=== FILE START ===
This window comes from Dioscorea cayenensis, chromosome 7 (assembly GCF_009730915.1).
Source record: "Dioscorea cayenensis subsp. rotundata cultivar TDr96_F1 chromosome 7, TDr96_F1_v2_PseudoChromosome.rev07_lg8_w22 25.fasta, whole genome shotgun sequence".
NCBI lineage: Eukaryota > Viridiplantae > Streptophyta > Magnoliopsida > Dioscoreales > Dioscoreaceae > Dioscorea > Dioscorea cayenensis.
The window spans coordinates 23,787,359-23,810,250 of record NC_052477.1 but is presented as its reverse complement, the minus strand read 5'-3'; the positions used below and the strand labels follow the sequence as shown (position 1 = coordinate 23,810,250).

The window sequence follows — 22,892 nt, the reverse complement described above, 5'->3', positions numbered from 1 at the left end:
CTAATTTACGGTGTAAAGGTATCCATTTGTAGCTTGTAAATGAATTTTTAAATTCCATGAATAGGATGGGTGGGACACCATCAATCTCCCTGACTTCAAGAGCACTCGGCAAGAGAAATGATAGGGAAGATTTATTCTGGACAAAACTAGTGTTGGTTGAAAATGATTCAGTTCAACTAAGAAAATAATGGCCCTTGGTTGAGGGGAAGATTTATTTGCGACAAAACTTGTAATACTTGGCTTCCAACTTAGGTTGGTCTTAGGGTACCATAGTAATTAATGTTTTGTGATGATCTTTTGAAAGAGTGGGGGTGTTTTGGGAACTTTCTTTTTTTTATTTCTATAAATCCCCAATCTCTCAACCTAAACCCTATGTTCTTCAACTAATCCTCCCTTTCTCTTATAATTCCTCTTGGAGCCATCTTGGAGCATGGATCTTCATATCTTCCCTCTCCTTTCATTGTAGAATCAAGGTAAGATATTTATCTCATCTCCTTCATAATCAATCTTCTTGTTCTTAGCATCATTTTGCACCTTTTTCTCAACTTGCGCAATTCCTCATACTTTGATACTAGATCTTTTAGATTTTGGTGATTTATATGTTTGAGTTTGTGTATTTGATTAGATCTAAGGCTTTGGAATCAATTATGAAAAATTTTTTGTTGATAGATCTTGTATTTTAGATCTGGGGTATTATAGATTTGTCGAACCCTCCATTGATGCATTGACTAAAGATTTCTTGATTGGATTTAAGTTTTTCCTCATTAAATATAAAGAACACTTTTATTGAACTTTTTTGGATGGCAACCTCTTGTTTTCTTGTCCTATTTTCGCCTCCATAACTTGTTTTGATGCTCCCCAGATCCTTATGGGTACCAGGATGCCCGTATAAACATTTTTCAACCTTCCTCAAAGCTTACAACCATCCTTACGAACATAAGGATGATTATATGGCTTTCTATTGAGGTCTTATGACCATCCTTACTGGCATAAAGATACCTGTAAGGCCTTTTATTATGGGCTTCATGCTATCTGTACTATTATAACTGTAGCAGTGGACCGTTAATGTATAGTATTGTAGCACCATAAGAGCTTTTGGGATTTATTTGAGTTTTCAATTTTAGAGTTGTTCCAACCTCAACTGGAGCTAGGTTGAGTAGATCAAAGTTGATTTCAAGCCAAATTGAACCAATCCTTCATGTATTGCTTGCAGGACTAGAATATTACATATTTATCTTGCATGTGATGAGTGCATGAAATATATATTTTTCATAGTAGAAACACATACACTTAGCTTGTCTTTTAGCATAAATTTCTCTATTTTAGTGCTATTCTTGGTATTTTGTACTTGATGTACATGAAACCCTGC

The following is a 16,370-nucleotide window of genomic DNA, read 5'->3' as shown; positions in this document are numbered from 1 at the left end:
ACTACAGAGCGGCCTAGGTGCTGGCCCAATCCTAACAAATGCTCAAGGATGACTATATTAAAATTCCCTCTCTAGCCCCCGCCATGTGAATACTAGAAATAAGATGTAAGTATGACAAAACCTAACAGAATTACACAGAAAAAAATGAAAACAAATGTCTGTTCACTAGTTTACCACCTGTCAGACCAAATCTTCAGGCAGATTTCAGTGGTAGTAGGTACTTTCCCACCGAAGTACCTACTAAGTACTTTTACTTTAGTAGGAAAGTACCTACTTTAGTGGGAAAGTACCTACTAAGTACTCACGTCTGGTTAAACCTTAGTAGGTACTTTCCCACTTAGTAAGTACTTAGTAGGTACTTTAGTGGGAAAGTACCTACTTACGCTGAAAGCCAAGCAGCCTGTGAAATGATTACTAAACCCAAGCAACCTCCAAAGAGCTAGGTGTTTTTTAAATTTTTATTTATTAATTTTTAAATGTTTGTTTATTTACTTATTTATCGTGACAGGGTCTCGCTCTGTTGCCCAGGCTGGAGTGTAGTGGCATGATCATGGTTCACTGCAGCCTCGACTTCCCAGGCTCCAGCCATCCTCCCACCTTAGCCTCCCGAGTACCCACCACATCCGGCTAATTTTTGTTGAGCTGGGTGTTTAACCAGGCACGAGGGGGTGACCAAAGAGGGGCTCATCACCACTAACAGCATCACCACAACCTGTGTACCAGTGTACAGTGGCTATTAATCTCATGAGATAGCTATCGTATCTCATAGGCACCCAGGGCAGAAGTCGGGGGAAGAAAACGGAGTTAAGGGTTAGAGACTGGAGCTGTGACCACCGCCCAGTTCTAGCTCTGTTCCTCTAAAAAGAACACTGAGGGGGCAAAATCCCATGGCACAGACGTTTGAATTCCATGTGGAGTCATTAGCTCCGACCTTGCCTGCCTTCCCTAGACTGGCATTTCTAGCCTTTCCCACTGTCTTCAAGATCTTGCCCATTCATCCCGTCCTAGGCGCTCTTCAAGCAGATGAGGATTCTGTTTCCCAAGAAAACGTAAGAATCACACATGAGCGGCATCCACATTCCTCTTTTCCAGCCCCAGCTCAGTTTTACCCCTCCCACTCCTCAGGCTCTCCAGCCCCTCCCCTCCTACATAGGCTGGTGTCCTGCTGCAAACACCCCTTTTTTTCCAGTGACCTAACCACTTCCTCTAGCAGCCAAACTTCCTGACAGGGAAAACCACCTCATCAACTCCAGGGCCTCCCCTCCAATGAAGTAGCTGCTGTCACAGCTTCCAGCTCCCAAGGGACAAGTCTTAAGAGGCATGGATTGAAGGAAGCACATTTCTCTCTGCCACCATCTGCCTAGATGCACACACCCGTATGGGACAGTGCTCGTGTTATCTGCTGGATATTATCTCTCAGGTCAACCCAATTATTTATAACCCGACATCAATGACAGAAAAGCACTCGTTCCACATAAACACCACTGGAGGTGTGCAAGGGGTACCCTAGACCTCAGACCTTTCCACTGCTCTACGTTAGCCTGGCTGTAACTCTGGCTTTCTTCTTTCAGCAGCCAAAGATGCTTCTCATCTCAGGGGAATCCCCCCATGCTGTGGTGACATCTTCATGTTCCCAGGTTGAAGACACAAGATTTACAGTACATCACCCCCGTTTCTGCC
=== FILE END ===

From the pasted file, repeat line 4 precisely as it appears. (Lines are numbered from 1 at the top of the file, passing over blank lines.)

The window spans coordinates 23,787,359-23,810,250 of record NC_052477.1 but is presented as its reverse complement, the minus strand read 5'-3'; the positions used below and the strand labels follow the sequence as shown (position 1 = coordinate 23,810,250).